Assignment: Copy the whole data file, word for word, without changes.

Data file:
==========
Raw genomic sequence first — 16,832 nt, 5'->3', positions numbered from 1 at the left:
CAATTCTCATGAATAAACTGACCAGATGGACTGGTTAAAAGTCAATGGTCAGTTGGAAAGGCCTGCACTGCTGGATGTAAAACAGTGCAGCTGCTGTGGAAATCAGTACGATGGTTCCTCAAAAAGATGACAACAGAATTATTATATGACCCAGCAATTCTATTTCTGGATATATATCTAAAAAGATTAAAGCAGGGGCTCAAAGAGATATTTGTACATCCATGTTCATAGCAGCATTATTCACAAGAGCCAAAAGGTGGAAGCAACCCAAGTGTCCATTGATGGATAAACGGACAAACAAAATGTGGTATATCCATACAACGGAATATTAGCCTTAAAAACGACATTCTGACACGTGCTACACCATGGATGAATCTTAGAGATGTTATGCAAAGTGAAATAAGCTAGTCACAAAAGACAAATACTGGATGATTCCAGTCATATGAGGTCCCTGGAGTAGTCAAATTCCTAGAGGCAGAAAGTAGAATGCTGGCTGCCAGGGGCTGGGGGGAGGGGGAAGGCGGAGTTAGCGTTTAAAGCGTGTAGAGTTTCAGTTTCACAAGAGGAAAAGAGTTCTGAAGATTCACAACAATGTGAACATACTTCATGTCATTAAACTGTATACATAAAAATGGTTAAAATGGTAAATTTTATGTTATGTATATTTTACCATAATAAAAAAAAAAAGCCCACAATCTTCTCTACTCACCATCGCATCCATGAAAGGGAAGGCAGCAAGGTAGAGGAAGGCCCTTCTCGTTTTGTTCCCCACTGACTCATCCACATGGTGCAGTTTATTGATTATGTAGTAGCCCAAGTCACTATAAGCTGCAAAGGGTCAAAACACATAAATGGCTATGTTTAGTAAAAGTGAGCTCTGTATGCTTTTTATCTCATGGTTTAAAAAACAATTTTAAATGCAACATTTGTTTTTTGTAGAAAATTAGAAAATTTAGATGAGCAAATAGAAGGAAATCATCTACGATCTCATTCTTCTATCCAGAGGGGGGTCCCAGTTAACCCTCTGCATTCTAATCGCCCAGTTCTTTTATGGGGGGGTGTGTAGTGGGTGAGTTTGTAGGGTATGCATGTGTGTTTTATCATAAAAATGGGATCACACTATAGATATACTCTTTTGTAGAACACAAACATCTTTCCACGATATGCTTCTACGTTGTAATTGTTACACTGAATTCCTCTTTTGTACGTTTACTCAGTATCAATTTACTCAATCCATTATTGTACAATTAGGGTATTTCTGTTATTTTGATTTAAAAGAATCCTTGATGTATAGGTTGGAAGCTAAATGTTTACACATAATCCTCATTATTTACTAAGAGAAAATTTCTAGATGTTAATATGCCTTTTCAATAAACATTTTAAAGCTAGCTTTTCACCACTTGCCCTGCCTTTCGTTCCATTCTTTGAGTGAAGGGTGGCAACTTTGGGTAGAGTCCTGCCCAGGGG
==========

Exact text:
Raw genomic sequence first — 16,832 nt, 5'->3', positions numbered from 1 at the left:
CAATTCTCATGAATAAACTGACCAGATGGACTGGTTAAAAGTCAATGGTCAGTTGGAAAGGCCTGCACTGCTGGATGTAAAACAGTGCAGCTGCTGTGGAAATCAGTACGATGGTTCCTCAAAAAGATGACAACAGAATTATTATATGACCCAGCAATTCTATTTCTGGATATATATCTAAAAAGATTAAAGCAGGGGCTCAAAGAGATATTTGTACATCCATGTTCATAGCAGCATTATTCACAAGAGCCAAAAGGTGGAAGCAACCCAAGTGTCCATTGATGGATAAACGGACAAACAAAATGTGGTATATCCATACAACGGAATATTAGCCTTAAAAACGACATTCTGACACGTGCTACACCATGGATGAATCTTAGAGATGTTATGCAAAGTGAAATAAGCTAGTCACAAAAGACAAATACTGGATGATTCCAGTCATATGAGGTCCCTGGAGTAGTCAAATTCCTAGAGGCAGAAAGTAGAATGCTGGCTGCCAGGGGCTGGGGGGAGGGGGAAGGCGGAGTTAGCGTTTAAAGCGTGTAGAGTTTCAGTTTCACAAGAGGAAAAGAGTTCTGAAGATTCACAACAATGTGAACATACTTCATGTCATTAAACTGTATACATAAAAATGGTTAAAATGGTAAATTTTATGTTATGTATATTTTACCATAATAAAAAAAAAAAGCCCACAATCTTCTCTACTCACCATCGCATCCATGAAAGGGAAGGCAGCAAGGTAGAGGAAGGCCCTTCTCGTTTTGTTCCCCACTGACTCATCCACATGGTGCAGTTTATTGATTATGTAGTAGCCCAAGTCACTATAAGCTGCAAAGGGTCAAAACACATAAATGGCTATGTTTAGTAAAAGTGAGCTCTGTATGCTTTTTATCTCATGGTTTAAAAAACAATTTTAAATGCAACATTTGTTTTTTGTAGAAAATTAGAAAATTTAGATGAGCAAATAGAAGGAAATCATCTACGATCTCATTCTTCTATCCAGAGGGGGGTCCCAGTTAACCCTCTGCATTCTAATCGCCCAGTTCTTTTATGGGGGGGTGTGTAGTGGGTGAGTTTGTAGGGTATGCATGTGTGTTTTATCATAAAAATGGGATCACACTATAGATATACTCTTTTGTAGAACACAAACATCTTTCCACGATATGCTTCTACGTTGTAATTGTTACACTGAATTCCTCTTTTGTACGTTTACTCAGTATCAATTTACTCAATCCATTATTGTACAATTAGGGTATTTCTGTTATTTTGATTTAAAAGAATCCTTGATGTATAGGTTGGAAGCTAAATGTTTACACATAATCCTCATTATTTACTAAGAGAAAATTTCTAGATGTTAATATGCCTTTTCAATAAACATTTTAAAGCTAGCTTTTCACCACTTGCCCTGCCTTTCGTTCCATTCTTTGAGTGAAGGGTGGCAACTTTGGGTAGAGTCCTGCCCAGGGG